Every January Google Trends shows a spike in people searching for “how to set goals.” Unfortunately, only 8% of people actually manage to keep up with their goals throughout the year. To improve your chances of accomplishing your objectives, you should start using goal setting tools. The market for them is huge, with different tools that help you achieve different things.
You also need a good methodological approach to setting. I recently wrote a book on one of those methodologies called Objectives and Key Results, but different people resonate with different things. So here are a of the most popular and useful goal setting tools you could consider.
Balanced is an iPhone app driven by positive reinforcement. It encourages users to achieve their goals and introduce positive habits into their life. As I think that positive reinforcement is an absolute must when changing habits, this app really gets me. It is designed to motivate and support users to achieve positive and healthy tasks (such as being grateful or exercising more). Users can set their own tasks or chose from an extensive list and decide how often they would like to complete that activity.
I feel this app could also be very helpful for young people with organizing and planning difficulties and for those with limited access to other forms of motivation like social or family support.
Nozbe is a GTD (getting things done) based task management system. It organizes tasks by context in which they are done (e.g., while online, while at the office, while at home etc.). It also works with many third-party applications from e-mail to Evernote or Dropbox.
The Getting Things Done framework is very interesting. The method is based on the idea of moving planned tasks and projects out of the mind by recording them externally and then breaking them into actionable work items. David Allen, author of the framework, offers five steps to “organize the chaos.” While this methodology might not work for everyone, it’s worth a try. The app itself is free but it charges money for syncing information between your devices. It is supported by most devices.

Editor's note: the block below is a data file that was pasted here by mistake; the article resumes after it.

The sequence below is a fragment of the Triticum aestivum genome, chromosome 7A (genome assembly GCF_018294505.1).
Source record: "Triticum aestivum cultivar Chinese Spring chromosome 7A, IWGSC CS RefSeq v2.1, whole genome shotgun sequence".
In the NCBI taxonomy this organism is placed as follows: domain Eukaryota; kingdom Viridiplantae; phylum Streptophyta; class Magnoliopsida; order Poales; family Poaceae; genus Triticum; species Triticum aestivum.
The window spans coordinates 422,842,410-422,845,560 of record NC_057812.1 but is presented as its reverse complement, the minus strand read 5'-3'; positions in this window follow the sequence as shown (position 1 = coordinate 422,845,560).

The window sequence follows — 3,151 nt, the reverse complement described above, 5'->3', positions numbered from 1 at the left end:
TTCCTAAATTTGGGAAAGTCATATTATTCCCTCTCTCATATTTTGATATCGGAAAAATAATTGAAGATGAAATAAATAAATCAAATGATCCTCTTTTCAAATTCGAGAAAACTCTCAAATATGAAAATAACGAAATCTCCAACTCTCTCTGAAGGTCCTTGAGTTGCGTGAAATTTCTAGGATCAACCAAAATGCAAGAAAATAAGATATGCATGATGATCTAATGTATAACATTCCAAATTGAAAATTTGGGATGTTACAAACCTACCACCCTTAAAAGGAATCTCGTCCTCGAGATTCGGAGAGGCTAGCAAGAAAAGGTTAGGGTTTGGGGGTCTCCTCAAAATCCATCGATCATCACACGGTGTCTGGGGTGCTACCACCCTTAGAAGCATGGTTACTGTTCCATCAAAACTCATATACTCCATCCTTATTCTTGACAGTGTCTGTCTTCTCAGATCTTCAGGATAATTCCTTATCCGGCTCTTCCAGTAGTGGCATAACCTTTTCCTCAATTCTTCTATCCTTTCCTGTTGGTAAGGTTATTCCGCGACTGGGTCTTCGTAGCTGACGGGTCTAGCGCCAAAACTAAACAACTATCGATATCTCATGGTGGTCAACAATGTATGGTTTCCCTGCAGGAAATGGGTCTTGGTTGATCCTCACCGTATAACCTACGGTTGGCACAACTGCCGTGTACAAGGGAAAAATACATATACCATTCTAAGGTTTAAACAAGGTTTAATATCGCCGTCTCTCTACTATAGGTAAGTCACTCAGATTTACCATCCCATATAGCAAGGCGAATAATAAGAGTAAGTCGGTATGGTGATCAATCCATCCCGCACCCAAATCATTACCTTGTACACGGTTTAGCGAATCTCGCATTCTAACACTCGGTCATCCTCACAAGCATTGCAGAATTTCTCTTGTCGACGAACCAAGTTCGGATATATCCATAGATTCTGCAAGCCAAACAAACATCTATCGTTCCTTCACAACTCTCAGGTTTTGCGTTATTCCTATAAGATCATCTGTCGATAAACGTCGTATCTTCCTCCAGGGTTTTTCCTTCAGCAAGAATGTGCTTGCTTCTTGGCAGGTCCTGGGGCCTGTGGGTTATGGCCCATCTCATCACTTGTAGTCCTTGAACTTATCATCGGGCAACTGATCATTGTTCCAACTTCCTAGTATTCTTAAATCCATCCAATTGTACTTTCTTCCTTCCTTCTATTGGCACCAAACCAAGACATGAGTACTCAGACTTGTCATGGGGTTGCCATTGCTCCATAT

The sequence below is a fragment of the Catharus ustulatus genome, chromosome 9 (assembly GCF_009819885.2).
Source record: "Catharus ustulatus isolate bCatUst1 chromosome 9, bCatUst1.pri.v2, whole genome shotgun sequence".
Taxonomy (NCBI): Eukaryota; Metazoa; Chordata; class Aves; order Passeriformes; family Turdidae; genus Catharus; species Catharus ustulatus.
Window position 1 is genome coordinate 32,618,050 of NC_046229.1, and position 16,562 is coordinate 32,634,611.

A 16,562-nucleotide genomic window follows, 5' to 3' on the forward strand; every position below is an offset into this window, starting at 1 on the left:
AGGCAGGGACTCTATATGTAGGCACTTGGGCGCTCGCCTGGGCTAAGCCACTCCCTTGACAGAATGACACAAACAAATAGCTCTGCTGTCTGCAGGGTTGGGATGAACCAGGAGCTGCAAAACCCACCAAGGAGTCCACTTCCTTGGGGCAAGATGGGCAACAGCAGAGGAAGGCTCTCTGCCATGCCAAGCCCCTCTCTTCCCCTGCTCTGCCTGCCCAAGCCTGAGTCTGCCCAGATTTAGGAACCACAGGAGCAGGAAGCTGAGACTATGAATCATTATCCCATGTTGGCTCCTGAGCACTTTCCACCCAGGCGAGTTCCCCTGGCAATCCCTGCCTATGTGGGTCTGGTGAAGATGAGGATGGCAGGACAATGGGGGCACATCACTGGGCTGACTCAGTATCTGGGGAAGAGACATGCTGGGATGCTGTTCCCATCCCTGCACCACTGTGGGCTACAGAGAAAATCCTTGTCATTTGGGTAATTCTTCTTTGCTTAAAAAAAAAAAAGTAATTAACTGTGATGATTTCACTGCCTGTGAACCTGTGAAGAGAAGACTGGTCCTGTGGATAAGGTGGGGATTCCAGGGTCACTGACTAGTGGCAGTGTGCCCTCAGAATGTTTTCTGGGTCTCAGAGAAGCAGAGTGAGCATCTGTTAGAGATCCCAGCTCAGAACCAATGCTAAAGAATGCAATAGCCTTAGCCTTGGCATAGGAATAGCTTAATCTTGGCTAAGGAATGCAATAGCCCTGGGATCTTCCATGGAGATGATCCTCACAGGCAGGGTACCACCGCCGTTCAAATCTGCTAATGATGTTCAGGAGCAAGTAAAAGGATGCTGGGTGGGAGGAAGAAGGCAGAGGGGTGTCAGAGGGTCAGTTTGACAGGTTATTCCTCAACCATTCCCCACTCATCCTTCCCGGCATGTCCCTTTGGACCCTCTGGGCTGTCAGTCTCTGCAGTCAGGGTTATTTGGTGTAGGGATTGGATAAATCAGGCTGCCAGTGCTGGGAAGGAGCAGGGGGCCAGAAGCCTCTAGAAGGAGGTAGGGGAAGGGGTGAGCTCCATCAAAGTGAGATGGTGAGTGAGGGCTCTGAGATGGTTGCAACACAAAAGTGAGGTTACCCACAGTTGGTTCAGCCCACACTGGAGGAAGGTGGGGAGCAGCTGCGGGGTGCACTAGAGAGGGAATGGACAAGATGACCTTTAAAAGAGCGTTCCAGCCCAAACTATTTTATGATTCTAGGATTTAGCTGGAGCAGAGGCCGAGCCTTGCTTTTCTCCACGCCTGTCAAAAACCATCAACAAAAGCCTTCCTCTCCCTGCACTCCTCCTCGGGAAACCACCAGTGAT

Strides is a goal and habit tracker that uses the SMART goal methodology. It allows you to set goals and asks you to report on the progress you’re making toward your goals. And then Strides presents your data on a dashboard that helps you make better decisions.
You can also set it up to track your bad habits (measuring them x time per day/week/month) to record what you’re doing and see your streaks. This is one of the most in-depth apps for habit tracking and it’s free to use in both mobile and desktop.
Coach.me (previously Lift) is a simple app that let’s you develop new habits and change yourself for the better. In the app you first set the habit you want to achieve and then record your progress. There are many different habits and lists of things you want to stop doing. For example, you may want to start exercising every day, wake up earlier or start practicing a new skill, or perhaps you want to quit smoking or stop eating junk food.
While the app itself is free, you can also hire a personal coach through the app that consults and helps you on your path.
Weekdone is a goal setting and weekly planning app. I uses the popular Objectives and Key Results (OKR) methodology that is used for both personal goal setting and handling company/team objectives. OKR helps you to focus on your most important tasks, increase your productivity and helps to get things done.
In Weekdone, you set your quarterly goals and assign them measurable key results. The app encourages you to update your progress on these key results weekly to make sure you stay on track. You can also use it as a weekly to-do list: recording your plans and marking them done as you go along. It is very good for both team and personal goal setting and is free for single users.
A lot of ways to track goals.
The tools in this article offer different ways to track your goals and form habits. The reason why I choose different approaches was, everyone approaches goal setting a little differently. As the list of available tools is long, it is nearly impossible to use an excuse like “I can’t find the right tool.” The important thing is to stay determined in achieving your goals, finishing your bucket lists and getting things done. Remember, it takes 66 days to form a habit, so quitting your new year goals early February is too soon.
This post is part of our contributor series. It is written and published independently of TNW.
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